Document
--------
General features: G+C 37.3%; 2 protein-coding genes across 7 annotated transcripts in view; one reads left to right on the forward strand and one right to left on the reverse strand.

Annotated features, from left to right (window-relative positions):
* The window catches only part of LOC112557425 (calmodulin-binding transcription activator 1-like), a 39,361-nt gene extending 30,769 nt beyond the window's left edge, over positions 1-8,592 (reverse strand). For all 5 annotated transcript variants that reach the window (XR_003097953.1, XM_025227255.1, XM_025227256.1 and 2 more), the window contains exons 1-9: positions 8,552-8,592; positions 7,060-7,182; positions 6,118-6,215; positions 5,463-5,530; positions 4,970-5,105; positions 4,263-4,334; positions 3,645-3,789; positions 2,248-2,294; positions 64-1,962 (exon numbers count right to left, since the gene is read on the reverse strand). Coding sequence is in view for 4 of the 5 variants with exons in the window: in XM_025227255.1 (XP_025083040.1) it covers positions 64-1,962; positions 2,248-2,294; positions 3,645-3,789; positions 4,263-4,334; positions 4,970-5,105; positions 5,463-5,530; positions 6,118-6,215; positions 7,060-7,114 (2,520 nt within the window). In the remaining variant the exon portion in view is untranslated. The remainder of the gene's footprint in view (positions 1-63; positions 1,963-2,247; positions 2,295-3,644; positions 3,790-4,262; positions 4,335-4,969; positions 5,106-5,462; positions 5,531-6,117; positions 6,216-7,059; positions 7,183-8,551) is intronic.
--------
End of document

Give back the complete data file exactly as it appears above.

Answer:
General features: G+C 37.3%; 2 protein-coding genes across 7 annotated transcripts in view; one reads left to right on the forward strand and one right to left on the reverse strand.

Annotated features, from left to right (window-relative positions):
* The window catches only part of LOC112557425 (calmodulin-binding transcription activator 1-like), a 39,361-nt gene extending 30,769 nt beyond the window's left edge, over positions 1-8,592 (reverse strand). For all 5 annotated transcript variants that reach the window (XR_003097953.1, XM_025227255.1, XM_025227256.1 and 2 more), the window contains exons 1-9: positions 8,552-8,592; positions 7,060-7,182; positions 6,118-6,215; positions 5,463-5,530; positions 4,970-5,105; positions 4,263-4,334; positions 3,645-3,789; positions 2,248-2,294; positions 64-1,962 (exon numbers count right to left, since the gene is read on the reverse strand). Coding sequence is in view for 4 of the 5 variants with exons in the window: in XM_025227255.1 (XP_025083040.1) it covers positions 64-1,962; positions 2,248-2,294; positions 3,645-3,789; positions 4,263-4,334; positions 4,970-5,105; positions 5,463-5,530; positions 6,118-6,215; positions 7,060-7,114 (2,520 nt within the window). In the remaining variant the exon portion in view is untranslated. The remainder of the gene's footprint in view (positions 1-63; positions 1,963-2,247; positions 2,295-3,644; positions 3,790-4,262; positions 4,335-4,969; positions 5,106-5,462; positions 5,531-6,117; positions 6,216-7,059; positions 7,183-8,551) is intronic.